Fig. 7. The mean of adherence reduction percentage of mutans streptococci in presence of biosurfactants derived from L. acidophilus, L. rhamnosus and L.fermentum (Unpublished data).

Fig. 7. The mean of adherence reduction percentage of mutans streptococci in presence of biosurfactants derived from L. acidophilus, L. rhamnosus and L.fermentum (Unpublished data).

As it is clear, colonization of the teeth by mutans streptococci has been associated with the etiology and pathogenesis of dental caries in humans. The ability of these organisms, particularly Streptococcus mutans, to synthesize extracellular glucans from sucrose using glucosyltransferases (Gtfs) is a major virulence factor of this bacterium.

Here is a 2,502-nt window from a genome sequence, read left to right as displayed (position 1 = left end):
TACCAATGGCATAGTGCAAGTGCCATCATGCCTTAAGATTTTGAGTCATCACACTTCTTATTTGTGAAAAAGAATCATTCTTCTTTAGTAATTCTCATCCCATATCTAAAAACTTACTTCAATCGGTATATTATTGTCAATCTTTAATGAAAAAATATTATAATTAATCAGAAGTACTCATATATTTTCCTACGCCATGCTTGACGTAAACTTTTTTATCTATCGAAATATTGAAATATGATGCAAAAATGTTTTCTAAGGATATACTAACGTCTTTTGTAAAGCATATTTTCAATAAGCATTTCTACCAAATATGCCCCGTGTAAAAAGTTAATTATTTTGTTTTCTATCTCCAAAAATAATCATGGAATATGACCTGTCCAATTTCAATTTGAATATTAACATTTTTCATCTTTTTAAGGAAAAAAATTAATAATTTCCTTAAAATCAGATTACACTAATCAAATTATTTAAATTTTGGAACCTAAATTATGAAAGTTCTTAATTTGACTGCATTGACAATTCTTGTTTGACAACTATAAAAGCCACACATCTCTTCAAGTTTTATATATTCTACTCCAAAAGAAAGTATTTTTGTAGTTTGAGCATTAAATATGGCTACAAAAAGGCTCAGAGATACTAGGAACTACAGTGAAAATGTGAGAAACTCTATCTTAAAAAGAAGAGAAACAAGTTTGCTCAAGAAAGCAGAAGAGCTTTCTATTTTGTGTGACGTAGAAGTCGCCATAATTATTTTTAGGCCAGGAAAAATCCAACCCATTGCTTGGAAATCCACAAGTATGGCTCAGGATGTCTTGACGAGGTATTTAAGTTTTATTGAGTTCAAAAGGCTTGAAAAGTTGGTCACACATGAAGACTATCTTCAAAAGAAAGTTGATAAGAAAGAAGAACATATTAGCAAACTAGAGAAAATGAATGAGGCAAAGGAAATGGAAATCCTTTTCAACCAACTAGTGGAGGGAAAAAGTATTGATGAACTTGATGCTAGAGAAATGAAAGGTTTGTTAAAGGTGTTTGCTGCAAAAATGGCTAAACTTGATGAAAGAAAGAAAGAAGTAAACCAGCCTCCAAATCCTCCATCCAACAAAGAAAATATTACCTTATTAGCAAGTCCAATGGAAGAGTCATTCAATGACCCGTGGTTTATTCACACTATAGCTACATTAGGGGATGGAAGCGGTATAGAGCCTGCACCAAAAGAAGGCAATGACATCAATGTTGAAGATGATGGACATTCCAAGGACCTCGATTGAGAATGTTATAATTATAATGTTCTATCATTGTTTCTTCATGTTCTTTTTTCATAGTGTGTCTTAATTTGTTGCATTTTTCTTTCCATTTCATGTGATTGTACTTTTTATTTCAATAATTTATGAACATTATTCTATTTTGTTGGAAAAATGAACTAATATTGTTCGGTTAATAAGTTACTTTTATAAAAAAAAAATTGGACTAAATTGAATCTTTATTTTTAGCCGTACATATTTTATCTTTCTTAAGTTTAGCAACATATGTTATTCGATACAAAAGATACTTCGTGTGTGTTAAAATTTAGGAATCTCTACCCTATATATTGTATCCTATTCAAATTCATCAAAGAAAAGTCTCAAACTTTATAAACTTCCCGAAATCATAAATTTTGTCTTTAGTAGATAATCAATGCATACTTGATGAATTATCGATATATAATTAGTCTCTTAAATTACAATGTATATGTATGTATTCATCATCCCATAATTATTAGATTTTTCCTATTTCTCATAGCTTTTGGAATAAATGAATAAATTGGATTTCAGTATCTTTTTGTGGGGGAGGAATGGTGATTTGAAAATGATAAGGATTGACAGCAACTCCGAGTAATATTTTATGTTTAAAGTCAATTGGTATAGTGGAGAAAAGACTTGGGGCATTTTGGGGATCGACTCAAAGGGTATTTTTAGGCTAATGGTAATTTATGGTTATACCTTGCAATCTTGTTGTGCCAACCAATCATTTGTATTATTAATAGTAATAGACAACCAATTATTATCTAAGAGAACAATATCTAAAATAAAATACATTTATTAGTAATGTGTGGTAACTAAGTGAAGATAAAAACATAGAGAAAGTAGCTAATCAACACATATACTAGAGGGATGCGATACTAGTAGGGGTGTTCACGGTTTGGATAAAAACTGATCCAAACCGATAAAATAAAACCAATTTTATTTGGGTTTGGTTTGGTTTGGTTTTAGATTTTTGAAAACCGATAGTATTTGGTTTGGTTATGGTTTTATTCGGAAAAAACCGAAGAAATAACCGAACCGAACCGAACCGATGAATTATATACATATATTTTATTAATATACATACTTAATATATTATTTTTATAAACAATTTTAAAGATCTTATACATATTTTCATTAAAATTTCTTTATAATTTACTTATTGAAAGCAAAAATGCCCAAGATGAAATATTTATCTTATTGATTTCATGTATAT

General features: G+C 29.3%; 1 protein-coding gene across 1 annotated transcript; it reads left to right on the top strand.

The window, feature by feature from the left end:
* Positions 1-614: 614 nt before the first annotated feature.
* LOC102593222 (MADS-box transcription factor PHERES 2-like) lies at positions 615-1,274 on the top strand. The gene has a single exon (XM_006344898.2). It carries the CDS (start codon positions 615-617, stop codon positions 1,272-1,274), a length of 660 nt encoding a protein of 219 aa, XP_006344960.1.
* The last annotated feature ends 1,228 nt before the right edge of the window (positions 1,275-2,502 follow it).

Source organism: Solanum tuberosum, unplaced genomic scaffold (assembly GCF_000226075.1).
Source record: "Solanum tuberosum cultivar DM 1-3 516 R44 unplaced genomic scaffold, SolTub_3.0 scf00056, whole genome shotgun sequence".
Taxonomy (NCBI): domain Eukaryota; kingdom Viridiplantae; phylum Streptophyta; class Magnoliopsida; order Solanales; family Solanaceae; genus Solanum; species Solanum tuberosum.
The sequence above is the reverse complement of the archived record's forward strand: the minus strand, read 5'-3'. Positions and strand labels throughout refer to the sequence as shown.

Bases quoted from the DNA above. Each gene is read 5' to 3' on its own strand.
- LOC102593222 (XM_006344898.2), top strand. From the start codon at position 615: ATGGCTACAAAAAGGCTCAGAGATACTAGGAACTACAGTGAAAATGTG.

The Gtfs secreted by S. mutans (particularly GtfB and GtfC) provide specific binding sites for either bacterial colonization of the tooth surface or attachment of bacteria to each other, modulating the formation of tightly adherent biofilms, the precursor of dental caries (Koo et al. 2010; Murata et al. 2010). However, the ability of S. mutans to adhere to the tooth surface is vital for the initiation and progression of dental caries. a-(1-3)- and a-(1-6)-linked glucan polymers are encoded by the genes gtfB, gtfC, and gtfD. In vitro studies have indicated that gtfB and gtfC are essential for the sucrose-dependent attachment of S. mutans cells to hard surfaces, but gtfD is dispensable (Yoshida et al. 2005). Therefore, these genes have become a potential target for protection against dental caries.